Additional to the one-off funds, Minister for Homelessness Rose Jackson announced Byron Shire would have its own Assertive Outreach program, something that is already in place in Tweed Shire. 

It follows on from a request by Byron Shire Council to establish one.

The Echo asked the DCJ what its budget will be, and how many staff would be employed for the Assertive Outreach Program for Byron Shire, and whether it is comparable to the Tweed Assertive Outreach program. 

A breakdown was also sought regarding the ‘government’s 2023–24 $11 million investment for homelessness services in Northern NSW’.

No budget supplied

A DCJ spokesperson replied, ‘The $11 million funding allocated in 2023/24 in Northern NSW for Specialist Homelessness Services (SHS) [is] to be delivered by lead providers Social Futures Ltd and Third Sector Australia Ltd t/a Momentum Collective. This covers the LGAs of Ballina, Byron, Clarence Valley, Kyogle, Lismore, Richmond Valley and Tweed’.

‘DCJ is currently working towards the development of an Assertive Outreach program in the Byron Shire providing a multidisciplinary team including specialist homelessness services caseworkers and health worker to deliver intensive case management and supports to people sleeping rough’.

Minister for Homelessness Rose Jackson’s media release reads, ‘The devastation from the Northern NSW floods and population increase since Covid-19 have squeezed housing availability in the Byron Shire LGA.

‘In the 2023 street count, 300 people were counted sleeping rough in the Byron Shire LGA, accounting for the largest group in the state’.

She said, ‘We acknowledge Northern NSW is really feeling the pinch from housing supply and cost of living pressures and while we work to address these challenges, this funding will ensure this vital service can continue to provide much needed help for the community’.

‘Extending our Assertive Outreach team in the region is a crucial part of our work to ensure experiences of homelessness are rare, brief and not repeated. 

‘This will take time, as we know there is a lot of work to be done’.

Tamara Smith MP, Member for Ballina (Greens) said, ‘I welcome the NSW minister’s decision to support the Fletcher Street Cottage as they get ready to apply for ongoing funding’.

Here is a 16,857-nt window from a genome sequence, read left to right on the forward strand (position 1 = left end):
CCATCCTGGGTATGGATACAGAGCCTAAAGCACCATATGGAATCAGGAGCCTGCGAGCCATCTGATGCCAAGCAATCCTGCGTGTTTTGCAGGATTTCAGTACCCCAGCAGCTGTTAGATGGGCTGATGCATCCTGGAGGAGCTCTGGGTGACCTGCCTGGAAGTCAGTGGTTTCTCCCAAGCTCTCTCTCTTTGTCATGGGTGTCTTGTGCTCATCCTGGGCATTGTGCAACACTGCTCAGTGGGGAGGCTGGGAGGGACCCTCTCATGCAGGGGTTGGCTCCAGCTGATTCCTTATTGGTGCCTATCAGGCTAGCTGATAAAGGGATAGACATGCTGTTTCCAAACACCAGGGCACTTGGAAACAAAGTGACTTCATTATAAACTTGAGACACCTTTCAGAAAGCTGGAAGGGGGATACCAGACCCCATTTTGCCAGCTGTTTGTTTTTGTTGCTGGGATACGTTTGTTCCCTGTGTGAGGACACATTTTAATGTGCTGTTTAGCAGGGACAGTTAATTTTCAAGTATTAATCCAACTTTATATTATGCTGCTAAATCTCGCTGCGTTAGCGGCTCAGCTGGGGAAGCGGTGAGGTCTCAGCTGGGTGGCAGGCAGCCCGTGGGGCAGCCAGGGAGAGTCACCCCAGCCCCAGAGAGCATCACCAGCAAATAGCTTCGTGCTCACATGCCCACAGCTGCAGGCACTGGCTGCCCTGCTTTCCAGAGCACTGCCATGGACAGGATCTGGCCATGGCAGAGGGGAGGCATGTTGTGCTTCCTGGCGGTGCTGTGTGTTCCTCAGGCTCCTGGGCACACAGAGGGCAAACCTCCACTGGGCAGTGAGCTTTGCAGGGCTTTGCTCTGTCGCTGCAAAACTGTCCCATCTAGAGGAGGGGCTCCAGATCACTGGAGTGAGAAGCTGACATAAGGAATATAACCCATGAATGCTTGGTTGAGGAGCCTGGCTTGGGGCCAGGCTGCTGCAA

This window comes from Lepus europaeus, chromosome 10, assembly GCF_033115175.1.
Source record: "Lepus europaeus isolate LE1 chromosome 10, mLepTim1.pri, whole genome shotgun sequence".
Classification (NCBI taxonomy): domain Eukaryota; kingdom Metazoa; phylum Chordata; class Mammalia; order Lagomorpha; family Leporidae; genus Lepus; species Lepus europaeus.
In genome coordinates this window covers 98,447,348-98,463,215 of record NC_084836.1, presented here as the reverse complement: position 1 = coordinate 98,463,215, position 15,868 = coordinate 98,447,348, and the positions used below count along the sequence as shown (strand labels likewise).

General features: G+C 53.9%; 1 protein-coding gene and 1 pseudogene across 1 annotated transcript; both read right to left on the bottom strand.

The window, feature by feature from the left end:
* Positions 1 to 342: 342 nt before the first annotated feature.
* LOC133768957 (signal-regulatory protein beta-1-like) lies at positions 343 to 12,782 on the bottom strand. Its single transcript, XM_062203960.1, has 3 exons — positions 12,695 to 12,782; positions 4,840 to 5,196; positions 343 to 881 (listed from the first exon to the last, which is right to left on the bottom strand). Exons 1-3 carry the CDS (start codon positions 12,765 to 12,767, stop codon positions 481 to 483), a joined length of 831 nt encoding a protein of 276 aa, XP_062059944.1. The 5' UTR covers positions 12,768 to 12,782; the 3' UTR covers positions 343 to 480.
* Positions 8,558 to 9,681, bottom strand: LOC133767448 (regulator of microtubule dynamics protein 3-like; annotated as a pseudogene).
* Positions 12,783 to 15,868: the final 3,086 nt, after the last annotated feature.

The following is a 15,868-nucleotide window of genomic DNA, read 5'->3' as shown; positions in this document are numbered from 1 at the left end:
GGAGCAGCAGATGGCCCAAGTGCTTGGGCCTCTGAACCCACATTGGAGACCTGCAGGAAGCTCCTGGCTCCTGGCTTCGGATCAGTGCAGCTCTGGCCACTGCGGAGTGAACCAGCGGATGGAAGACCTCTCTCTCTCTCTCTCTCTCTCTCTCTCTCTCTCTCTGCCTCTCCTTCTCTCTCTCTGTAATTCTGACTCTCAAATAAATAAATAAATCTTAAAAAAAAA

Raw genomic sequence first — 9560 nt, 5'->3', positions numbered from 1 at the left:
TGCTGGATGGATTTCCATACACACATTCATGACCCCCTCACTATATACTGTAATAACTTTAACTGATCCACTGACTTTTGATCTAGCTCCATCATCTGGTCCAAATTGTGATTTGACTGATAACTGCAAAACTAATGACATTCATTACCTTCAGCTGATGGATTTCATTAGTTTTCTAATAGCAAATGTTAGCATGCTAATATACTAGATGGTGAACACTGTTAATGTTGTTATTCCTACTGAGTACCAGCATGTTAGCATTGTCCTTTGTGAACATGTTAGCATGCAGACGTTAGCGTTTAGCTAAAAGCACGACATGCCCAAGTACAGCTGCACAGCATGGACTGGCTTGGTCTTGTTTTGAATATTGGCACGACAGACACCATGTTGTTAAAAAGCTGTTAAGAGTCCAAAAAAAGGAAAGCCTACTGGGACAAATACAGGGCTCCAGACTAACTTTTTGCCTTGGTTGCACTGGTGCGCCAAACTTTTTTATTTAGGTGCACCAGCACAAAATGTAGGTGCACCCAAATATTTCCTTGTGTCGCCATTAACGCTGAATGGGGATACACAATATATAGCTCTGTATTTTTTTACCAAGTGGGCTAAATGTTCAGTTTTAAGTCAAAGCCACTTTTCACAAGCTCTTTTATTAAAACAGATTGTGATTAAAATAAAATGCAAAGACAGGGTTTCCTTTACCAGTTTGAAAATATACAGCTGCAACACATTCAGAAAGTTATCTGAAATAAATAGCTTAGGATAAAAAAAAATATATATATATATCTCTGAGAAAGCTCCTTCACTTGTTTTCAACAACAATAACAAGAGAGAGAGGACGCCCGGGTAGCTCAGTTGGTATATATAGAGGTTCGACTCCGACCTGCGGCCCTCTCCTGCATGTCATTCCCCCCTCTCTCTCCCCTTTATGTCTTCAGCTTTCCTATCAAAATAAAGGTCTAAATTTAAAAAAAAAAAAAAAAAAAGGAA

‘This result is a testament to the advocacy of the manager and staff of the Byron Community Centre, and members of our community’.

Anyone who is homeless or at risk of homelessness can contact Link2home on 1800 152 152. 

Support is available 24–7, every day of the year.

♦ The Echo has previously asked Ms Jackson whether her office, or any department, is considering creating what is done in Qld, ‘which is to establish emergency zones for those unable to find a home to be safe, with facilities?’ A reply will be published if supplied..

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    • How’s the Justine going with fixing the Flood Victims???

      NSW Govt Giving $125,000 is all very nice but Fletcher Street Cottage is still short some $400,00 funding mentioned in article.
      When will our governments get serious .

  1. Would be interested in the Echo in getting the Community Asoc’s. Fletcher street budget. Having been involved in the set up of the original Fletcher st homeless drop in centre that was entirely funded by St Vinies and the Salvos with the Community Centre paying for electricity, at a far lower cost than $M1 per year, and noting that the Community Centre is not going for funding for the self financed Liberation Larder, that operates from the back of the Community Centre with free food, but who still pays the Community Centre to use the space. With a strong volunteer crew it is difficult to see how the new Fletcher St Centre costs $20,000 a week to run (the entire operations of the Community Centre is run on just over their $M1 annual income)